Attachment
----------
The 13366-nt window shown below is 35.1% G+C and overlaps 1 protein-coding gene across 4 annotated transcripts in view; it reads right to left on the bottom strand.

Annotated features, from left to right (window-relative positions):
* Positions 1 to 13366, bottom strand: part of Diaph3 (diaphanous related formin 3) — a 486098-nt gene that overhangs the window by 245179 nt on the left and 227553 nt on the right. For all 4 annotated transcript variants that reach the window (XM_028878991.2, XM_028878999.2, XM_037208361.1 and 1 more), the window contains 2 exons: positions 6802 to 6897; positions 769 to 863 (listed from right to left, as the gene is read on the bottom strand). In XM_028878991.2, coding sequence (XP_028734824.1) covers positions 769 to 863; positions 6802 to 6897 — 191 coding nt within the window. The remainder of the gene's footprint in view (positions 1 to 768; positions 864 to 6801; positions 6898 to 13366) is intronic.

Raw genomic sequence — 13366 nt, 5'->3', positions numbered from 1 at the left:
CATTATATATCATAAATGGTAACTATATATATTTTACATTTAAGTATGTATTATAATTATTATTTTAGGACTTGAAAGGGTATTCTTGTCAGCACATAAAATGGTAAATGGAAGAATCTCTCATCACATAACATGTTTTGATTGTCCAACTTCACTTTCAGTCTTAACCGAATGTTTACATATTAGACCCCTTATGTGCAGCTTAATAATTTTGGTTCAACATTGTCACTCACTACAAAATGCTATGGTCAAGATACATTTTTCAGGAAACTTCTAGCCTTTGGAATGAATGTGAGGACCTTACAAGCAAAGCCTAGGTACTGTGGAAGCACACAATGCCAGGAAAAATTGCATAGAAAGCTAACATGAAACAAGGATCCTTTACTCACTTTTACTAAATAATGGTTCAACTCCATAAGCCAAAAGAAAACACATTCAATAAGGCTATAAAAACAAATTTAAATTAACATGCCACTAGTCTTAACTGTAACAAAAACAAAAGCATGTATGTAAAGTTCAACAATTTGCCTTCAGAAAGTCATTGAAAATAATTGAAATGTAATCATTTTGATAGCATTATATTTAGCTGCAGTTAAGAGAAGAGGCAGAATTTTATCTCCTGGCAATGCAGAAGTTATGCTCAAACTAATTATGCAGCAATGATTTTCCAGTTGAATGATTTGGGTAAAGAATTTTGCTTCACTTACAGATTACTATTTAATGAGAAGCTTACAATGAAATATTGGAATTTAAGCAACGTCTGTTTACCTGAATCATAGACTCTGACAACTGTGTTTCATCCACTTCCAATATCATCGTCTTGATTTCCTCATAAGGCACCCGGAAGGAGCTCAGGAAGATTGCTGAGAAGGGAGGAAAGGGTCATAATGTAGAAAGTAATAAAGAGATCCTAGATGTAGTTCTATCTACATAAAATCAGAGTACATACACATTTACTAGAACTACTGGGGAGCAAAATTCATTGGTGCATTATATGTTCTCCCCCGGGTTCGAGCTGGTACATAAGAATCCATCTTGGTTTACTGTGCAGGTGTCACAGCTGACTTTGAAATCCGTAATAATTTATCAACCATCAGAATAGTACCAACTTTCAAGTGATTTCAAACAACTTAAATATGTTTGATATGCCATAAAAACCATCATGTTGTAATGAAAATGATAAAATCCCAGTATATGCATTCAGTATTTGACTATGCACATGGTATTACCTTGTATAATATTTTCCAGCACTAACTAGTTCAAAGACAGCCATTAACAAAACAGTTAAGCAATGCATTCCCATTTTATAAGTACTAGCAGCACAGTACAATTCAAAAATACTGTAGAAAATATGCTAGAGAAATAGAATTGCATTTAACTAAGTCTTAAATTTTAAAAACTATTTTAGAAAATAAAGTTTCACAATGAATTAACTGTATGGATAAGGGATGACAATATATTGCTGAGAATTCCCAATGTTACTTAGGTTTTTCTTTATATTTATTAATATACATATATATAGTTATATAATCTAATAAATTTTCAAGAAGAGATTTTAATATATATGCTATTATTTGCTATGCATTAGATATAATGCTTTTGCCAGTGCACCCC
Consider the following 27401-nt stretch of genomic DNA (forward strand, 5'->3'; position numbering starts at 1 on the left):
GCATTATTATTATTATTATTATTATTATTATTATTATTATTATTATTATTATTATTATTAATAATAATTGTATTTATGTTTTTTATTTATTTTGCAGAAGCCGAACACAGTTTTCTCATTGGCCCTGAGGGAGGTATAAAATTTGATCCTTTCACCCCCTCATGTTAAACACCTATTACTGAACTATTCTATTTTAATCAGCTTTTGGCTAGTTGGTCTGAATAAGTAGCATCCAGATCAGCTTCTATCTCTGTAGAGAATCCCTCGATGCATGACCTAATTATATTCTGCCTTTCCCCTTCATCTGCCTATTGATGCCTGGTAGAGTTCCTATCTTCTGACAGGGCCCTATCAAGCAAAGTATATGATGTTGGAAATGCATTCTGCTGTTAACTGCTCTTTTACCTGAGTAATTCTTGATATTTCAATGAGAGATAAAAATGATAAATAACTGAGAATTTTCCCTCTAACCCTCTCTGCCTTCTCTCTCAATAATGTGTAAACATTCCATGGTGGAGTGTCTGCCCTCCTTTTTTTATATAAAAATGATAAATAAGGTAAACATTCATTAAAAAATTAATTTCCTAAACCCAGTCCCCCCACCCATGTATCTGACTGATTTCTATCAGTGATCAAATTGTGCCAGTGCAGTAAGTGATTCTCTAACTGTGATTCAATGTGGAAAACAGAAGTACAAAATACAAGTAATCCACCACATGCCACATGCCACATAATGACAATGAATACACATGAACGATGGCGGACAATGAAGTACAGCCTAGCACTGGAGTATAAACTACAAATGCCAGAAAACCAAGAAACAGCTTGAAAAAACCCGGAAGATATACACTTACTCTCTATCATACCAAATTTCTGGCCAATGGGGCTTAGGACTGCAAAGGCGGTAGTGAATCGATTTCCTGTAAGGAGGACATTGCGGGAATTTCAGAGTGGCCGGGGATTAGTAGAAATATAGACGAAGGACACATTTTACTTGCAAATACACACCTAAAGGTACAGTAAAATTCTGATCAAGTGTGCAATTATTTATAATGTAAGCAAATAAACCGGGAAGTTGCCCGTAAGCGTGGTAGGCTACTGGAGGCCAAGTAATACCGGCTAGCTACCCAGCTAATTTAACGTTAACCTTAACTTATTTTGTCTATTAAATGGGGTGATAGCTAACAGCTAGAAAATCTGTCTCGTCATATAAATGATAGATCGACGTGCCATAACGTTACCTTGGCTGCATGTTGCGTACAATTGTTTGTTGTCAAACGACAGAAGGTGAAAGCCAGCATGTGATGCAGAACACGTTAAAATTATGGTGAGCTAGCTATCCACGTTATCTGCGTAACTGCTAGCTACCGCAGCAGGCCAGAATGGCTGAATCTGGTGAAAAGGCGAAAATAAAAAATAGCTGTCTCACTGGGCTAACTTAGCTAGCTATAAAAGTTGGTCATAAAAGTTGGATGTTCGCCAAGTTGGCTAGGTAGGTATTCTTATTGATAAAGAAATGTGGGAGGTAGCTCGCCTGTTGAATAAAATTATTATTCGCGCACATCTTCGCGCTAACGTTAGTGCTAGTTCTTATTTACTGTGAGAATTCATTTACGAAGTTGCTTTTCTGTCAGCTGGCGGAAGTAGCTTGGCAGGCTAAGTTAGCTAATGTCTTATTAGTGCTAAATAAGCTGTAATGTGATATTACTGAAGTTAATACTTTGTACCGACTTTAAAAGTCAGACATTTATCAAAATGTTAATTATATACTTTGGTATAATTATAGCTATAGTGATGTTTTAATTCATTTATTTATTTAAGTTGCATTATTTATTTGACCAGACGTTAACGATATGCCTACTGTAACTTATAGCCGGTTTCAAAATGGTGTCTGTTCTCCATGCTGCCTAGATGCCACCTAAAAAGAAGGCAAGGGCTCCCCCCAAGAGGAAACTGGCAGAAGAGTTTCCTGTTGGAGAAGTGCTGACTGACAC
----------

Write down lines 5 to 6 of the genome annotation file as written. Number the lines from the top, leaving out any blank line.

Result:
CATTATATATCATAAATGGTAACTATATATATTTTACATTTAAGTATGTATTATAATTATTATTTTAGGACTTGAAAGGGTATTCTTGTCAGCACATAAAATGGTAAATGGAAGAATCTCTCATCACATAACATGTTTTGATTGTCCAACTTCACTTTCAGTCTTAACCGAATGTTTACATATTAGACCCCTTATGTGCAGCTTAATAATTTTGGTTCAACATTGTCACTCACTACAAAATGCTATGGTCAAGATACATTTTTCAGGAAACTTCTAGCCTTTGGAATGAATGTGAGGACCTTACAAGCAAAGCCTAGGTACTGTGGAAGCACACAATGCCAGGAAAAATTGCATAGAAAGCTAACATGAAACAAGGATCCTTTACTCACTTTTACTAAATAATGGTTCAACTCCATAAGCCAAAAGAAAACACATTCAATAAGGCTATAAAAACAAATTTAAATTAACATGCCACTAGTCTTAACTGTAACAAAAACAAAAGCATGTATGTAAAGTTCAACAATTTGCCTTCAGAAAGTCATTGAAAATAATTGAAATGTAATCATTTTGATAGCATTATATTTAGCTGCAGTTAAGAGAAGAGGCAGAATTTTATCTCCTGGCAATGCAGAAGTTATGCTCAAACTAATTATGCAGCAATGATTTTCCAGTTGAATGATTTGGGTAAAGAATTTTGCTTCACTTACAGATTACTATTTAATGAGAAGCTTACAATGAAATATTGGAATTTAAGCAACGTCTGTTTACCTGAATCATAGACTCTGACAACTGTGTTTCATCCACTTCCAATATCATCGTCTTGATTTCCTCATAAGGCACCCGGAAGGAGCTCAGGAAGATTGCTGAGAAGGGAGGAAAGGGTCATAATGTAGAAAGTAATAAAGAGATCCTAGATGTAGTTCTATCTACATAAAATCAGAGTACATACACATTTACTAGAACTACTGGGGAGCAAAATTCATTGGTGCATTATATGTTCTCCCCCGGGTTCGAGCTGGTACATAAGAATCCATCTTGGTTTACTGTGCAGGTGTCACAGCTGACTTTGAAATCCGTAATAATTTATCAACCATCAGAATAGTACCAACTTTCAAGTGATTTCAAACAACTTAAATATGTTTGATATGCCATAAAAACCATCATGTTGTAATGAAAATGATAAAATCCCAGTATATGCATTCAGTATTTGACTATGCACATGGTATTACCTTGTATAATATTTTCCAGCACTAACTAGTTCAAAGACAGCCATTAACAAAACAGTTAAGCAATGCATTCCCATTTTATAAGTACTAGCAGCACAGTACAATTCAAAAATACTGTAGAAAATATGCTAGAGAAATAGAATTGCATTTAACTAAGTCTTAAATTTTAAAAACTATTTTAGAAAATAAAGTTTCACAATGAATTAACTGTATGGATAAGGGATGACAATATATTGCTGAGAATTCCCAATGTTACTTAGGTTTTTCTTTATATTTATTAATATACATATATATAGTTATATAATCTAATAAATTTTCAAGAAGAGATTTTAATATATATGCTATTATTTGCTATGCATTAGATATAATGCTTTTGCCAGTGCACCCC
Consider the following 27401-nt stretch of genomic DNA (forward strand, 5'->3'; position numbering starts at 1 on the left):